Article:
In the heart of the Amazon, where pristine rainforest remains largely untouched by humans, birds are shrinking.
For about four decades, researchers collected and measured 77 species of birds at forest camps. They are not the tie-dye-colored parrots many associate with the Amazon. Instead, they’re mostly nondescript birds that researchers described as “drab” and “brown.”
But in a study published Friday in the journal Science Advances, they’re telling a compelling story — about us, scientists say.
The research suggests that human-caused climate change is piercing even areas considered otherwise largely untouched by people — free of busy roads, pollution and deforestation — and prompting profound changes to the creatures that live there. Every species, on average, weighed less than it had when it was measured in the early 1980s, which the researchers say has no other explanation than a changing environment.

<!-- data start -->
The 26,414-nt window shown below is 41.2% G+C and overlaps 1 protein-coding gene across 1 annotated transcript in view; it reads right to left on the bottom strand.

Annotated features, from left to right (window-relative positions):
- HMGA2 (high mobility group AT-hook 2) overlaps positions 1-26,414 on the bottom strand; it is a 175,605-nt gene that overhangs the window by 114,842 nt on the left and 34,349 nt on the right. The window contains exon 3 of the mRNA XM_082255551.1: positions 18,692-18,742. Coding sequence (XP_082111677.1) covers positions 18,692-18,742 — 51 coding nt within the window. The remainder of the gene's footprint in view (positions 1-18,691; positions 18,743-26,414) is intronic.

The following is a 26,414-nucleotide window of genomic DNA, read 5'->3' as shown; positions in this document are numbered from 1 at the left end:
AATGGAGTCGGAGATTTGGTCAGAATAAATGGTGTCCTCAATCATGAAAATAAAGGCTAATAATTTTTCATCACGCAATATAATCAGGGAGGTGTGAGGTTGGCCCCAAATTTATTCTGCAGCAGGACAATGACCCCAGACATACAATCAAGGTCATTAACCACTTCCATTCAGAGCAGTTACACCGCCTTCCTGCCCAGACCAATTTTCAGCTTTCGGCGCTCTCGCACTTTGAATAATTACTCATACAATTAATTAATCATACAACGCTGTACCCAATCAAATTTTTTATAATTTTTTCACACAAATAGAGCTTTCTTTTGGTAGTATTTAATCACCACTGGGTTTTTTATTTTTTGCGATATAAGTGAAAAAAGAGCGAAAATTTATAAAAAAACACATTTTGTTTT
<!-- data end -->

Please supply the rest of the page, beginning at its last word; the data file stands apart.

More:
“This study is an example of climate change — human actions globally — affecting a fundamental thing such as the size and shape of these birds in the middle of the Amazon, the symbol of terrestrial biodiversity,” said a lead author on the paper, Vitek Jirinec, a research ecologist.
Birds around the world face climate threats. The U.S. and Canada have lost a quarter of their combined bird populations since 1970, in part because of climate change, a 2019 study found. And unlike many small mammals, which are often nocturnal and able to buffer themselves from temperatures in burrows, nests or caves, birds are constantly exposed to ambient climate conditions, said Blair Wolf, a professor of biology at the University of New Mexico who wasn’t involved in the Amazon research.